What we are (and are not) doing here
Ethics, or moral philosophy, is an activity: it consists in systematic reflection on the nature and content of morality. It is not merely a body of knowledge that can be taught. It is also a skill that must be cultivated. Neither can the diverse methods that moral philosophers have employed, nor the diverse ideas and arguments that they have developed, be studied in any single course of study. Here we are not attempting to give a comprehensive course in ethics, nor even the background for such a thing. The focus of this module is the application of ethical theories, principles and codes to various areas of inquiry. The aims of this module are modest in the extreme. The first is to give instructors a sense of the various kinds of ethical theories and approaches to applied ethics, so that they may choose for further consideration those that seem most appropriate to the contexts of their disciplines and courses. The second is to outline a method for the systematic reflection that is at the heart of ethics, and to give a format for instructors to introduce to students, some basic concepts of and approaches to applied ethics. This course module is not a substitute for a course in applied ethics!
How to use the toolkit
The toolkit provides a step-by-step guide for ensuring that you are focusing on ethical views that are helpful for highlighting the morally significant areas in your discipline. The first two steps in constructing an introduction to applied ethics in your discipline is choose the right cases and theories. To begin, you need to select several cases that elicit moral puzzlement in your area. You then use these cases to choose a few theories, principles or codes that are likely to highlight the morally significant factors that generate this experience of moral puzzlement. The various normative theories, moral principles, and appropriate codes of ethics presented here are intended as mix and match elements of a toolbox that can be used to gain a better understanding of the ethical implications of policies, practices, organizational structures and actions. Most of the resources presented here are intended to help you take these crucial first two steps. The third step is to introduce your students to basic concepts in ethics, and the general process of moral inquiry. You will find an outline for an interactive lecture appropriate for all disciplines that will do exactly this. The fourth and final step outlined here is a method for applying the theories to the cases in a systematic way. This method is a first step that can be taken in teaching the skill at the center of ethics, how to systematically reflect on the nature and content of morality. Note that what you will find here is more of a road map and toolkit, than a plug and play lesson plan.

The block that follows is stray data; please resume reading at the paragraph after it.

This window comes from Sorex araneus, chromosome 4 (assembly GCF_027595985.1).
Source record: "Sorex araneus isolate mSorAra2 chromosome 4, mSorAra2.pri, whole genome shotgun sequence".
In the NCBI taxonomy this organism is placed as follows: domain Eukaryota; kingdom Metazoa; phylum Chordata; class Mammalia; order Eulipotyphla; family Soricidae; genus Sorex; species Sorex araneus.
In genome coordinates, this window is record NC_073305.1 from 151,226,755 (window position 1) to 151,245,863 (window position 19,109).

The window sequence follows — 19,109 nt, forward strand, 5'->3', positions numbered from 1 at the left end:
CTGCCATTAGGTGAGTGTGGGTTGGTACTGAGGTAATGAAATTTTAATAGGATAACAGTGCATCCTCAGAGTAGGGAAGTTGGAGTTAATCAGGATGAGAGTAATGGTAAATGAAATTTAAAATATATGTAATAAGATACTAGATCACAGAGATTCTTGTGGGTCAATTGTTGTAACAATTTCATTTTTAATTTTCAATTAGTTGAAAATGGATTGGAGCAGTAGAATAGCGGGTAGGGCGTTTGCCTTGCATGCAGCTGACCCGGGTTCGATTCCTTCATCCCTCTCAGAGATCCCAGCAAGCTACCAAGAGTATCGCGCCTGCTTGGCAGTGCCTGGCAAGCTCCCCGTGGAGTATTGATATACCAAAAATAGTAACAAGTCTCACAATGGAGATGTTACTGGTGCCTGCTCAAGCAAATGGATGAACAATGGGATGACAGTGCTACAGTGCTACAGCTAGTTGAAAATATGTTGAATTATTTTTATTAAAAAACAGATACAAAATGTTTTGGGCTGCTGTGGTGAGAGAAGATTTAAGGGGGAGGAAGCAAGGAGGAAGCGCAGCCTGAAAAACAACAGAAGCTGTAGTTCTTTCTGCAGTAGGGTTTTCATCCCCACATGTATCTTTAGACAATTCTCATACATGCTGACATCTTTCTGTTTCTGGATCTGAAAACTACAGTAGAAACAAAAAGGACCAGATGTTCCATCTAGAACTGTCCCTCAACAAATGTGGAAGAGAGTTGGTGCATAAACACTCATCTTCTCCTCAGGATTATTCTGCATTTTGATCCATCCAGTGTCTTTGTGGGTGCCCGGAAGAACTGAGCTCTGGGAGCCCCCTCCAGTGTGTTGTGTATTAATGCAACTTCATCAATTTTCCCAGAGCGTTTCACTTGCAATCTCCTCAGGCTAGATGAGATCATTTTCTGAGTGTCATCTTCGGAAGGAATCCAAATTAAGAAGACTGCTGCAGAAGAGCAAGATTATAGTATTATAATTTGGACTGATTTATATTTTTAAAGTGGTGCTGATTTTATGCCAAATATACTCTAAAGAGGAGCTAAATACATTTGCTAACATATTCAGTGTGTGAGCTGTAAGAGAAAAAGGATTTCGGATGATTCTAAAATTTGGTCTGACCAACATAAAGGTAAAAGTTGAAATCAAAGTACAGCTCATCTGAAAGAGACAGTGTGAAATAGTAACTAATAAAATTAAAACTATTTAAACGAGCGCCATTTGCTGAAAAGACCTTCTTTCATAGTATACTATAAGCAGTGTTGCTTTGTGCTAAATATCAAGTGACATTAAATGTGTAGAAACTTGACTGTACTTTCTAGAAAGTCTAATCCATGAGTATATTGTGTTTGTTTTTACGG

The term “ethics” is used herein to refer to the philosophical study of morality (i.e., moral philosophy), rather than to the subject matter of that study (i.e., morality). And the terms “ethical” and “moral” are used synonymously.
“Morality” is here used in its normative sense, rather than its descriptive sense. Thus, it does not refer to the morality or moral code of a particular society, group, or individual. Nor does it refer to psychological or social phenomena, such as moral judgment or moral practice.
Perhaps any definition of morality in the normative sense would be controversial. But it might be characterized as that set of moral obligations, rights, principles, etc. that one should accept, or that one would accept if one were reasoning correctly. This formal characterization leaves open many difficult—and contested—philosophical questions, including which moral obligations, etc. one should accept; whether there is one set of moral obligations, etc. that everyone should accept; and what it is to reason correctly about such matters. Thus, it allows us to say that institutions such as slavery or practices such as female genital mutilation can be morally impermissible even within societies or cultures, or for individuals or groups, whose moral codes permit them; but it does not rule out sophisticated forms of moral relativism and moral subjectivism—i.e., those that do not identify (or conflate) morality in the normative sense with those moral obligations, etc. that are, in fact, accepted by particular societies, groups, or individuals (morality in the descriptive sense). And it is, of course, consistent with the view that there is a set of moral obligations, etc. that everyone should accept (a single true morality, if you like), which—it should be said—is alive and well, at least within Anglophone moral philosophy.